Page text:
Global refinery capacity is being stretched to its limit
As oil hits US$120 today on growing fears that rising demand will overpower tight supplies, another problem looms on the horizon for consumers of fossil fuels, economists warn.
Global refinery capacity is being stretched to its limit, raising the price of petroleum products like gasoline and diesel even more than the soaring cost of oil, says Capital Economics.
The reason: Russia is the world’s second largest net exporter of both crude oil and petroleum products. But while crude oil exports have been little affected by the war in Ukraine, its export of petroleum products, which are mostly shipped by sea, has halved.
As well, Russia exported more of its refined product to the West. In 2020 before the war, 75% of petroleum product exports went to Europe and the U.S., compared with 55% of crude oil exports.
The missing supply has put pressure on the world’s already stretched refining capacity.
“The fall in Russian product exports comes as globally refineries are already operating close to capacity, so there is limited scope to raise output elsewhere and offset the supply loss,” writes Edward Gardner, Capital’s commodities economist.
Refining capacity has fallen in western countries in recent years as investors and policy makers move away from fossil fuels.
In fact, in a recent interview on Bloomberg TV, Chevron Corp.’s CEO Mike Wirth warned that there may never be a new refinery built in the U.S.
“We haven’t had a refinery built in the United States since the 1970s,” Wirth told Bloomberg. “My personal view is there will never be another new refinery built in the United States.”
Refining capacity has increased in China and the Middle East, but globally, petroleum product consumption has grown faster.
“With global oil demand now around pre-pandemic levels, and the IEA estimating that global refinery capacity fell in 2021, refineries are stretched. In a hypothetical product market without Russia, there’s just not enough capacity,” wrote Gardner.
Unplanned refinery outages are another risk, especially along the U.S. Gulf Coast, which forecasters warn could be facing an above-normal hurricane season.
Consumption is also showing no signs of slowing down, said Capital. Even though higher fuel costs will crimp demand, the global economy will be bigger by the end of this year, requiring more product.
Oil has shot up almost 60% this year as rebounding demand combined with a tightening market after Russia’s invasion of Ukraine.
Petroleum product prices normally rise in line with crude prices, but recently they are showing a growing premium.
Gasoline prices in the U.S. hit US$173 a barrel in the second quarter of 2022, compared with US$79 in the period of 2016 to 2021. Diesel was even higher, fetching US$191 a barrel.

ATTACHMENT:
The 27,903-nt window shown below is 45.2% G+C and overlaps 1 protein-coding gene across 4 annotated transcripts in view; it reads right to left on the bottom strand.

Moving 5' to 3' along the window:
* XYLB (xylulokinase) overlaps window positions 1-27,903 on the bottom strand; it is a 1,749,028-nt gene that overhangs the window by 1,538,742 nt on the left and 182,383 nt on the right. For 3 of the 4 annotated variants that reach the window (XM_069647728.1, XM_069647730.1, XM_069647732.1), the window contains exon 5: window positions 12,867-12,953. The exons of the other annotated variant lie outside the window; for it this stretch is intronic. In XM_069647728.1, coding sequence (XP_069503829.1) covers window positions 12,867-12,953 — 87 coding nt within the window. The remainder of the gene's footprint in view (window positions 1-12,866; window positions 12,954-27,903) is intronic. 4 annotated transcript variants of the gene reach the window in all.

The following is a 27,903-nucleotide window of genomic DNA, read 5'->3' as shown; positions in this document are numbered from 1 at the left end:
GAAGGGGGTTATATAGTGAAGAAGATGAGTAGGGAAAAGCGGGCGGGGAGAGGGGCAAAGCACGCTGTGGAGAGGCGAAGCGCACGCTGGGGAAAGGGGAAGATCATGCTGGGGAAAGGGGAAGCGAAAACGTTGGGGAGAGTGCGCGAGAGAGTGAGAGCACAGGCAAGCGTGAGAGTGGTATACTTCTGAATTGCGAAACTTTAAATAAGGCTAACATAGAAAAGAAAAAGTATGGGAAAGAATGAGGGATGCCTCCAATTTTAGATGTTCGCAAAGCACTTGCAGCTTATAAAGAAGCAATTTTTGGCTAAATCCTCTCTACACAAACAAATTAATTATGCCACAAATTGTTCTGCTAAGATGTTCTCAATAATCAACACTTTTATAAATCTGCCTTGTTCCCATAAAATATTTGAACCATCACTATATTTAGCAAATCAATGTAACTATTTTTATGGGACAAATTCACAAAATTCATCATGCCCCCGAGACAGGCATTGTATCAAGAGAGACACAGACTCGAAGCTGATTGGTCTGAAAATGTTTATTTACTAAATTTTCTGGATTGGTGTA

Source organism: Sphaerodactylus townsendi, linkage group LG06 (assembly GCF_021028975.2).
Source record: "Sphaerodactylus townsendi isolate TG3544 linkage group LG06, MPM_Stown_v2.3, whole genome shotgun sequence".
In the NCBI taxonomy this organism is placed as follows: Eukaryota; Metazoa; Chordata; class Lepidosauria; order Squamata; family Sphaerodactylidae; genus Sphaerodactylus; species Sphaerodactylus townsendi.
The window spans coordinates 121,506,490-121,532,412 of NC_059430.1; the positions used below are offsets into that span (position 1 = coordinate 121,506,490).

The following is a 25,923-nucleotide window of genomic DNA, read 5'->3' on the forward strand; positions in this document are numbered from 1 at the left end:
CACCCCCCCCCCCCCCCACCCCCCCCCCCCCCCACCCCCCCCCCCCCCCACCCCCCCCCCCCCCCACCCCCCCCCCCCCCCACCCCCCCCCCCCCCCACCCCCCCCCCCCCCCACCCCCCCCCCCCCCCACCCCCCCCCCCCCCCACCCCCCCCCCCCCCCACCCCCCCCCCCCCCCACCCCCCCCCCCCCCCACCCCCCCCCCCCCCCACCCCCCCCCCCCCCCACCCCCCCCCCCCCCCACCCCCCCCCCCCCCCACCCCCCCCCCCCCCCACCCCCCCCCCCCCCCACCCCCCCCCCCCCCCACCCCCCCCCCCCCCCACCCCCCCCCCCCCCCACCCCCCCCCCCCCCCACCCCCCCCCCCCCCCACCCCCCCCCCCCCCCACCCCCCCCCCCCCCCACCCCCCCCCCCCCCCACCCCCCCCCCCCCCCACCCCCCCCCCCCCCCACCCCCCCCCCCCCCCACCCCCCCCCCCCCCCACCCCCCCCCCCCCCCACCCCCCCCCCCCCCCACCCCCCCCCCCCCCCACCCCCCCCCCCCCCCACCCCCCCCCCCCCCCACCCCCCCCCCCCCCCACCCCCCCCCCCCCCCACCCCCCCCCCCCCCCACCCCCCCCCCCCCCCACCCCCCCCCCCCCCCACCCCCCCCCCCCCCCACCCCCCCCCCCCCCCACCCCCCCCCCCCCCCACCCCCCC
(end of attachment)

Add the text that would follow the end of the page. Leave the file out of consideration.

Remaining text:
Capital does not forecast prices of petroleum products, but expects the premiums over crude to remain historically high over the next year at least.
That premium is showing up in gas stations across Canada. The national gas price hit nearly $2.06 on Sunday, up almost three cents from the day before and 11 cents higher compared with a week ago, said the Canadian Automobile Association. Some forecasters expect it to reach $2.12 by this afternoon.
And as North America gears up for what is typically the heaviest time of year for consumption, the refinery bottleneck is already raising the spectre of fuel rationing in the U.S., reports Bloomberg.
On the east coast of America, stocks of diesel and heating oil, have drained to a new low in records going back to 1990 and gasoline supplies in the New York region fell to their lowest level for this time of year in records going back to 1993.
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The U.S. dollar has long been king on the global stage, but that dominancy has been slipping this century.
Central banks aren’t holding the greenback in their reserves like they used to, shows this International Monetary Fund chart.
The U.S. dollar’s share of global foreign-exchange reserves fell below 59% in the final quarter of last year, extending a 20-year decline.
What’s interesting is that it isn’t other traditional reserve currencies — the euro, the yen and the pound — that have been picking up the slack. Instead it’s the currencies of smaller economies like Canadian and Australian dollars, Swedish krona and South Korean won that account for three-quarters of the shift from dollars, said the IMF.
The IMF says two factors might explain this: these currencies combine higher returns with relatively low volatility and new fintech advances make them easier and cheaper to trade.
But the stability of the economy and policy decisions also matters. IMF analysis confirms that a higher economic risk premium reduces the currency’s share in global reserves.
“Evidently, holders favour the currencies of countries known for good governance, economic stability and sound finances,” it said.
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Source: Financial Post